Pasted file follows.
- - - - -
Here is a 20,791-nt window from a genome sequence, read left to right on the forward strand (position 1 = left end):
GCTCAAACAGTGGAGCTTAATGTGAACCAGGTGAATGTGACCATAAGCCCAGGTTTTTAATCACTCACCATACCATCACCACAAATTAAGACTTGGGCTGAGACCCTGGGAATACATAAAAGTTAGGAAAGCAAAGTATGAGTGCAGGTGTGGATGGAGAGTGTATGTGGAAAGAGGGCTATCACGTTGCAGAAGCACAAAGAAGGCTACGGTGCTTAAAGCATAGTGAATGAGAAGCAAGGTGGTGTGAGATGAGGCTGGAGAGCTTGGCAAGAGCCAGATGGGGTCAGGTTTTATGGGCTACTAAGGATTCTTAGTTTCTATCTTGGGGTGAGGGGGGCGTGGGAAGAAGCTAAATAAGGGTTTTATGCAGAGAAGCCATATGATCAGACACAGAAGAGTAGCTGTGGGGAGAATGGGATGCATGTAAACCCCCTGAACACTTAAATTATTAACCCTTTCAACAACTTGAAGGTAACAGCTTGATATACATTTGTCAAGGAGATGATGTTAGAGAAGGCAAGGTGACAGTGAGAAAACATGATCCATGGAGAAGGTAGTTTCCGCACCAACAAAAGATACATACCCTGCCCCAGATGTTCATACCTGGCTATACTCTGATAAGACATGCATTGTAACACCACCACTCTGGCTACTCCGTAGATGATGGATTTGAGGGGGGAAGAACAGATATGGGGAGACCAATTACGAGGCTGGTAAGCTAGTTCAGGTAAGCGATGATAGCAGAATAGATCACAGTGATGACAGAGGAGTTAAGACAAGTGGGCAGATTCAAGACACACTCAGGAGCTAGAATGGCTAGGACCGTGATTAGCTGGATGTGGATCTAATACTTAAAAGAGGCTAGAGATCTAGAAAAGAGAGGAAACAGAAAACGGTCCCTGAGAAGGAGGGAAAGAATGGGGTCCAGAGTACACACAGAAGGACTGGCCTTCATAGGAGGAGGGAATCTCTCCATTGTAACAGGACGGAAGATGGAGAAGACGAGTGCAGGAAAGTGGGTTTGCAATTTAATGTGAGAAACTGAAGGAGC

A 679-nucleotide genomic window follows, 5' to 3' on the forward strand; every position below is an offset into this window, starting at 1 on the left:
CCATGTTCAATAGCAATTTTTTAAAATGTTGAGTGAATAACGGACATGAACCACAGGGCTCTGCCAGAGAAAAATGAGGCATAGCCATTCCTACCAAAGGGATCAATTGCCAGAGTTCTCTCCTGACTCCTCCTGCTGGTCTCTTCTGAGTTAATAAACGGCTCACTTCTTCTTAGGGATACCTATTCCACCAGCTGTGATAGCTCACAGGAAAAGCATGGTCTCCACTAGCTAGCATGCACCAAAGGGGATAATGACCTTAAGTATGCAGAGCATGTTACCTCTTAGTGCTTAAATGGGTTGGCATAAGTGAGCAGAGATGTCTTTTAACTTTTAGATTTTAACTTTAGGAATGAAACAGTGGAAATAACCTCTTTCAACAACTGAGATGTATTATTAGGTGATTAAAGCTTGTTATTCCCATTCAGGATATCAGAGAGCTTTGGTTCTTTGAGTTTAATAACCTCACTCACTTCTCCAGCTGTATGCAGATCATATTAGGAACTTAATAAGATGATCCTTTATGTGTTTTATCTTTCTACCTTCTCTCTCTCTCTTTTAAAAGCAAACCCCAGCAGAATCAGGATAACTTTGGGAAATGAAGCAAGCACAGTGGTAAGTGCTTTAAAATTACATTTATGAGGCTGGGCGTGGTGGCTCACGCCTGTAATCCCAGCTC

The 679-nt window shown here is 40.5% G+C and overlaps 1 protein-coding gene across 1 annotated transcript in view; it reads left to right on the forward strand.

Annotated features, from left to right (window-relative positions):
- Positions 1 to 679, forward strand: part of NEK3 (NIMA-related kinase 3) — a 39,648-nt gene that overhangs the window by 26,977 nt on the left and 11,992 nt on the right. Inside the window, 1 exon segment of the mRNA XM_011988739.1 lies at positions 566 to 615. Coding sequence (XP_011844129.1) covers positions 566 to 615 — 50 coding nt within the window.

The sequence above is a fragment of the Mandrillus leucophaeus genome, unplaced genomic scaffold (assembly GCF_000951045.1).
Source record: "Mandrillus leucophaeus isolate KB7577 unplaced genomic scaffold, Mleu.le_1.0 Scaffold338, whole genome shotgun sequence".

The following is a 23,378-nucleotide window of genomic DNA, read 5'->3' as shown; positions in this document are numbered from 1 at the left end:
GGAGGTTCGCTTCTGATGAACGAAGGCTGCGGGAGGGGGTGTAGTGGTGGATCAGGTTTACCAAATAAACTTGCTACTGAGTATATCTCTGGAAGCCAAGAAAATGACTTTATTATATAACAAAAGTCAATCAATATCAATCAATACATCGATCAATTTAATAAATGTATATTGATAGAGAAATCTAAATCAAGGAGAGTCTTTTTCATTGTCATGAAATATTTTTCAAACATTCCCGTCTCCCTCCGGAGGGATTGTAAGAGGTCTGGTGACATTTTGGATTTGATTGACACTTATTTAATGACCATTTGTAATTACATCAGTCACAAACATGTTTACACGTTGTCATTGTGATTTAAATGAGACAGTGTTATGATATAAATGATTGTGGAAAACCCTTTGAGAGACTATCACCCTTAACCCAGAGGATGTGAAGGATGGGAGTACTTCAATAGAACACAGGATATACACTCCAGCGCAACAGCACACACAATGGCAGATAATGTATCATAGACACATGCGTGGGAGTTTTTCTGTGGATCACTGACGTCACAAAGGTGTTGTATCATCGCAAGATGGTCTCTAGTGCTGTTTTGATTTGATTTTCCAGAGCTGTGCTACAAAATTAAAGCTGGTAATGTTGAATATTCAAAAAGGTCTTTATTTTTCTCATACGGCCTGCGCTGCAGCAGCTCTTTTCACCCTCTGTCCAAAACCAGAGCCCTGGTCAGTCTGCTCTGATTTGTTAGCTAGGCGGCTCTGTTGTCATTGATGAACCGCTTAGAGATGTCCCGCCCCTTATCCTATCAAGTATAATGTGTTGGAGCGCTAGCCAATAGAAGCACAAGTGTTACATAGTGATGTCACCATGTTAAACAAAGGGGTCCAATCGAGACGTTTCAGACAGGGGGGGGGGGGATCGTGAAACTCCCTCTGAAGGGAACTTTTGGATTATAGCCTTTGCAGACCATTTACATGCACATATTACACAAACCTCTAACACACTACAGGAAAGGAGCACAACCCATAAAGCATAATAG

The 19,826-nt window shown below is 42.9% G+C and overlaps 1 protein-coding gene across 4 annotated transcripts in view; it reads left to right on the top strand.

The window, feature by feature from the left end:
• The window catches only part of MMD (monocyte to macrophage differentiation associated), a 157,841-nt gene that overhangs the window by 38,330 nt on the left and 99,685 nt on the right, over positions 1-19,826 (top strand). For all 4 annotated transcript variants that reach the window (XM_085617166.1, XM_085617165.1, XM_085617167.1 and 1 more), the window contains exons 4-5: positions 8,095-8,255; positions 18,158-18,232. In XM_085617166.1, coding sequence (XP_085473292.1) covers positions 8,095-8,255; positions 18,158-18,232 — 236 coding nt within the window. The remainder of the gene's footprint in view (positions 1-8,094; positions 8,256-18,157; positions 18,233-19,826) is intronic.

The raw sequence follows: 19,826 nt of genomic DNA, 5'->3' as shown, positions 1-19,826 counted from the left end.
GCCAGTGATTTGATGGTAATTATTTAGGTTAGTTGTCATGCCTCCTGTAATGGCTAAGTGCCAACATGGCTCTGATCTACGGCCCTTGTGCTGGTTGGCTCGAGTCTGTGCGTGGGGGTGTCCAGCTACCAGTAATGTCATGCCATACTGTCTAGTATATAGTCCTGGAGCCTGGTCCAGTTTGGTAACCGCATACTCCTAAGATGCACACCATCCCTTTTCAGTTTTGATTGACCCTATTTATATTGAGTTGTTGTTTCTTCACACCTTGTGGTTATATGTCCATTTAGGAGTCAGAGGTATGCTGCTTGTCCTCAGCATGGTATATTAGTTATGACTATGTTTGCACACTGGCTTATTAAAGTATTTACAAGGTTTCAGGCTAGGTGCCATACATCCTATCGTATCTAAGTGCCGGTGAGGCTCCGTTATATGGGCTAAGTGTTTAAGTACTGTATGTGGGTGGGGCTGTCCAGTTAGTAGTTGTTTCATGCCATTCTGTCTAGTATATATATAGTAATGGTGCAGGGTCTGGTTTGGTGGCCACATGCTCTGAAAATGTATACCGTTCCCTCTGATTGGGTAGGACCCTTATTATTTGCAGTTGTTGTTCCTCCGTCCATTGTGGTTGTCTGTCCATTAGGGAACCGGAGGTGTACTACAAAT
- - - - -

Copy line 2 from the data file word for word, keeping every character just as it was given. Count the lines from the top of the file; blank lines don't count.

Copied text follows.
GCTCAAACAGTGGAGCTTAATGTGAACCAGGTGAATGTGACCATAAGCCCAGGTTTTTAATCACTCACCATACCATCACCACAAATTAAGACTTGGGCTGAGACCCTGGGAATACATAAAAGTTAGGAAAGCAAAGTATGAGTGCAGGTGTGGATGGAGAGTGTATGTGGAAAGAGGGCTATCACGTTGCAGAAGCACAAAGAAGGCTACGGTGCTTAAAGCATAGTGAATGAGAAGCAAGGTGGTGTGAGATGAGGCTGGAGAGCTTGGCAAGAGCCAGATGGGGTCAGGTTTTATGGGCTACTAAGGATTCTTAGTTTCTATCTTGGGGTGAGGGGGGCGTGGGAAGAAGCTAAATAAGGGTTTTATGCAGAGAAGCCATATGATCAGACACAGAAGAGTAGCTGTGGGGAGAATGGGATGCATGTAAACCCCCTGAACACTTAAATTATTAACCCTTTCAACAACTTGAAGGTAACAGCTTGATATACATTTGTCAAGGAGATGATGTTAGAGAAGGCAAGGTGACAGTGAGAAAACATGATCCATGGAGAAGGTAGTTTCCGCACCAACAAAAGATACATACCCTGCCCCAGATGTTCATACCTGGCTATACTCTGATAAGACATGCATTGTAACACCACCACTCTGGCTACTCCGTAGATGATGGATTTGAGGGGGGAAGAACAGATATGGGGAGACCAATTACGAGGCTGGTAAGCTAGTTCAGGTAAGCGATGATAGCAGAATAGATCACAGTGATGACAGAGGAGTTAAGACAAGTGGGCAGATTCAAGACACACTCAGGAGCTAGAATGGCTAGGACCGTGATTAGCTGGATGTGGATCTAATACTTAAAAGAGGCTAGAGATCTAGAAAAGAGAGGAAACAGAAAACGGTCCCTGAGAAGGAGGGAAAGAATGGGGTCCAGAGTACACACAGAAGGACTGGCCTTCATAGGAGGAGGGAATCTCTCCATTGTAACAGGACGGAAGATGGAGAAGACGAGTGCAGGAAAGTGGGTTTGCAATTTAATGTGAGAAACTGAAGGAGC